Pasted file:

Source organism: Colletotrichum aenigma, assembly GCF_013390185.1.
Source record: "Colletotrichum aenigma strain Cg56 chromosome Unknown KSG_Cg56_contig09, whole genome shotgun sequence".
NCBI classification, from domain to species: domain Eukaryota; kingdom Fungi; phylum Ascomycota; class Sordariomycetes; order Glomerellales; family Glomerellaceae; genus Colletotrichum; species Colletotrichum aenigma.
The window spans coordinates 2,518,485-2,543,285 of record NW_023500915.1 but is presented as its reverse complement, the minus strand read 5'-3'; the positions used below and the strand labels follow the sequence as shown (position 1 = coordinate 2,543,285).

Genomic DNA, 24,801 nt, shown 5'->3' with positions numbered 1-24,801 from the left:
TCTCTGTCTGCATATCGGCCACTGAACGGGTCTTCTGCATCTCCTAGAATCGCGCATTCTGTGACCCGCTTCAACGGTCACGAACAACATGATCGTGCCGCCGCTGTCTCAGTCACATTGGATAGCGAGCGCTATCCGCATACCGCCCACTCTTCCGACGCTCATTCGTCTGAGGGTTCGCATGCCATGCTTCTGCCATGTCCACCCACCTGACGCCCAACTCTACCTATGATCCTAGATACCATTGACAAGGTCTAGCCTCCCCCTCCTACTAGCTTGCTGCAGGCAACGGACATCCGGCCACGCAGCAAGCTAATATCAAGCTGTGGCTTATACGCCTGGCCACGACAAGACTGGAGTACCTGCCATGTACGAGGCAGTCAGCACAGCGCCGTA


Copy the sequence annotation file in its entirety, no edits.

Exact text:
Source organism: Colletotrichum aenigma, assembly GCF_013390185.1.
Source record: "Colletotrichum aenigma strain Cg56 chromosome Unknown KSG_Cg56_contig09, whole genome shotgun sequence".
NCBI classification, from domain to species: domain Eukaryota; kingdom Fungi; phylum Ascomycota; class Sordariomycetes; order Glomerellales; family Glomerellaceae; genus Colletotrichum; species Colletotrichum aenigma.
The window spans coordinates 2,518,485-2,543,285 of record NW_023500915.1 but is presented as its reverse complement, the minus strand read 5'-3'; the positions used below and the strand labels follow the sequence as shown (position 1 = coordinate 2,543,285).

Genomic DNA, 24,801 nt, shown 5'->3' with positions numbered 1-24,801 from the left:
TCTCTGTCTGCATATCGGCCACTGAACGGGTCTTCTGCATCTCCTAGAATCGCGCATTCTGTGACCCGCTTCAACGGTCACGAACAACATGATCGTGCCGCCGCTGTCTCAGTCACATTGGATAGCGAGCGCTATCCGCATACCGCCCACTCTTCCGACGCTCATTCGTCTGAGGGTTCGCATGCCATGCTTCTGCCATGTCCACCCACCTGACGCCCAACTCTACCTATGATCCTAGATACCATTGACAAGGTCTAGCCTCCCCCTCCTACTAGCTTGCTGCAGGCAACGGACATCCGGCCACGCAGCAAGCTAATATCAAGCTGTGGCTTATACGCCTGGCCACGACAAGACTGGAGTACCTGCCATGTACGAGGCAGTCAGCACAGCGCCGTA